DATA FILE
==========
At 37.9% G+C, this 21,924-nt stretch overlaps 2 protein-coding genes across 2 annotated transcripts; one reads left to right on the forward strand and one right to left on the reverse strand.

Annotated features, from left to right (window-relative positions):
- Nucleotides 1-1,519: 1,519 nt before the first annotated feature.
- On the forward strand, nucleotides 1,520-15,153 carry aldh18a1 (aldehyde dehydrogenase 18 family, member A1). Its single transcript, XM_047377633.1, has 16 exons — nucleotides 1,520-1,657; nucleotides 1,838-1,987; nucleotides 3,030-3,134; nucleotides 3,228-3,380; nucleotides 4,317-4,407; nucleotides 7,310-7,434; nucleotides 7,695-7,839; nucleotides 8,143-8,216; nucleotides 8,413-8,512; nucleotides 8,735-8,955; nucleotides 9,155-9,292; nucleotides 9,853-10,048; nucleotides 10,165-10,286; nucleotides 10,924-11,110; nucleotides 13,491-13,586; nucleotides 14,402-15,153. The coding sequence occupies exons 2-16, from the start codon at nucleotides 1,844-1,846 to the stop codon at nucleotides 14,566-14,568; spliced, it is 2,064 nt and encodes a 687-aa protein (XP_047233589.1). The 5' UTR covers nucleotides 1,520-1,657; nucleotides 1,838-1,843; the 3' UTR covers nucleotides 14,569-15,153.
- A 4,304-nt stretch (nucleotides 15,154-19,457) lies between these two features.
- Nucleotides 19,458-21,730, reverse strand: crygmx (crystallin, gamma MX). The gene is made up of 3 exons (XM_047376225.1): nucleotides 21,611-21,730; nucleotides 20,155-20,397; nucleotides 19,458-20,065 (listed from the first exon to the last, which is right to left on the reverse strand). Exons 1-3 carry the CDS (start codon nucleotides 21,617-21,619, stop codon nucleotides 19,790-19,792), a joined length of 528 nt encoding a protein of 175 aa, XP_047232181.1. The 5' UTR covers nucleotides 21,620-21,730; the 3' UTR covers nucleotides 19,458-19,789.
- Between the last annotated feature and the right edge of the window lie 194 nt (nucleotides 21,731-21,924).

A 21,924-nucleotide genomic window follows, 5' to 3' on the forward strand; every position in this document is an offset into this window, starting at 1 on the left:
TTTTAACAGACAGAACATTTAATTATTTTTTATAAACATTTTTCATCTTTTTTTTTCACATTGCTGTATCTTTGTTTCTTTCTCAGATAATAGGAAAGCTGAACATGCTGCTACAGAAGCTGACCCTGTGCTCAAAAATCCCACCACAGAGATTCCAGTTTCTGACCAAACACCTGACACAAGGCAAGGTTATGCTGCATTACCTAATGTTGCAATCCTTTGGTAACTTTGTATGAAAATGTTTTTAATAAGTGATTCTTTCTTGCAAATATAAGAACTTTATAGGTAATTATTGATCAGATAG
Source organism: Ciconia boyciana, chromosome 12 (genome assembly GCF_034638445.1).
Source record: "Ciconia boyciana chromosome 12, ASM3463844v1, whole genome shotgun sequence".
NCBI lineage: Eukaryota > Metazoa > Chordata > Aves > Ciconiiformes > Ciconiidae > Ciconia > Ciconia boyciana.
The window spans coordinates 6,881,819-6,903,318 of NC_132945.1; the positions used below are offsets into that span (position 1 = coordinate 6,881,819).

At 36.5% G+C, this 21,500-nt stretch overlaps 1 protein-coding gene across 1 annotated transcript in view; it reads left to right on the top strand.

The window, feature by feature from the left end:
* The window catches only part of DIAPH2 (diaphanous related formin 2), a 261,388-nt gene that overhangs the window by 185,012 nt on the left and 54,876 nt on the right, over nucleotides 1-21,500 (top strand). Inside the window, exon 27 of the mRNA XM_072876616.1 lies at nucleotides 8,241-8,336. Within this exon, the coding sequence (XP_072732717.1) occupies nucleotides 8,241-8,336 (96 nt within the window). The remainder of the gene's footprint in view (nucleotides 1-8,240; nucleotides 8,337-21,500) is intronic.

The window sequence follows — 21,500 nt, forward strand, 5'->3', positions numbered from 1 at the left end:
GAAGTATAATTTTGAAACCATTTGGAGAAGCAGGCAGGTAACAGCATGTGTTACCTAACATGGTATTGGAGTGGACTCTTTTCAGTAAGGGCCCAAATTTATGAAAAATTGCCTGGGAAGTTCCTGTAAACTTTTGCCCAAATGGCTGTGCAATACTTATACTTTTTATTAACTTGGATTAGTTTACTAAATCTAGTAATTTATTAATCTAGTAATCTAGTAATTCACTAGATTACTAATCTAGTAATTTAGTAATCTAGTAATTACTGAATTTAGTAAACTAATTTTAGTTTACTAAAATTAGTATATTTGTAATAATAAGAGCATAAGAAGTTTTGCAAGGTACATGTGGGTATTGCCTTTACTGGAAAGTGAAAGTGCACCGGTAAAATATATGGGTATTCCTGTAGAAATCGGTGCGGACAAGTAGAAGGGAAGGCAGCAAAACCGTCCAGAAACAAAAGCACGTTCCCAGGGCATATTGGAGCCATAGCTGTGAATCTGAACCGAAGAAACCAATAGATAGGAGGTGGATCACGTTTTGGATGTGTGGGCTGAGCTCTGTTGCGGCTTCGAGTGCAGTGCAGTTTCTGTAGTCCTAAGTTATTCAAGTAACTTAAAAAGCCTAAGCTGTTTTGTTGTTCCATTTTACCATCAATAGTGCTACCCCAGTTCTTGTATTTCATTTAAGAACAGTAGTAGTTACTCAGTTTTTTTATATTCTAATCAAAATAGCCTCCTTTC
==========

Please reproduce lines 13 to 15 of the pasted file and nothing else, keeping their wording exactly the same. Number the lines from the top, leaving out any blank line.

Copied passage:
The window spans coordinates 6,881,819-6,903,318 of NC_132945.1; the positions used below are offsets into that span (position 1 = coordinate 6,881,819).

At 36.5% G+C, this 21,500-nt stretch overlaps 1 protein-coding gene across 1 annotated transcript in view; it reads left to right on the top strand.

The window, feature by feature from the left end: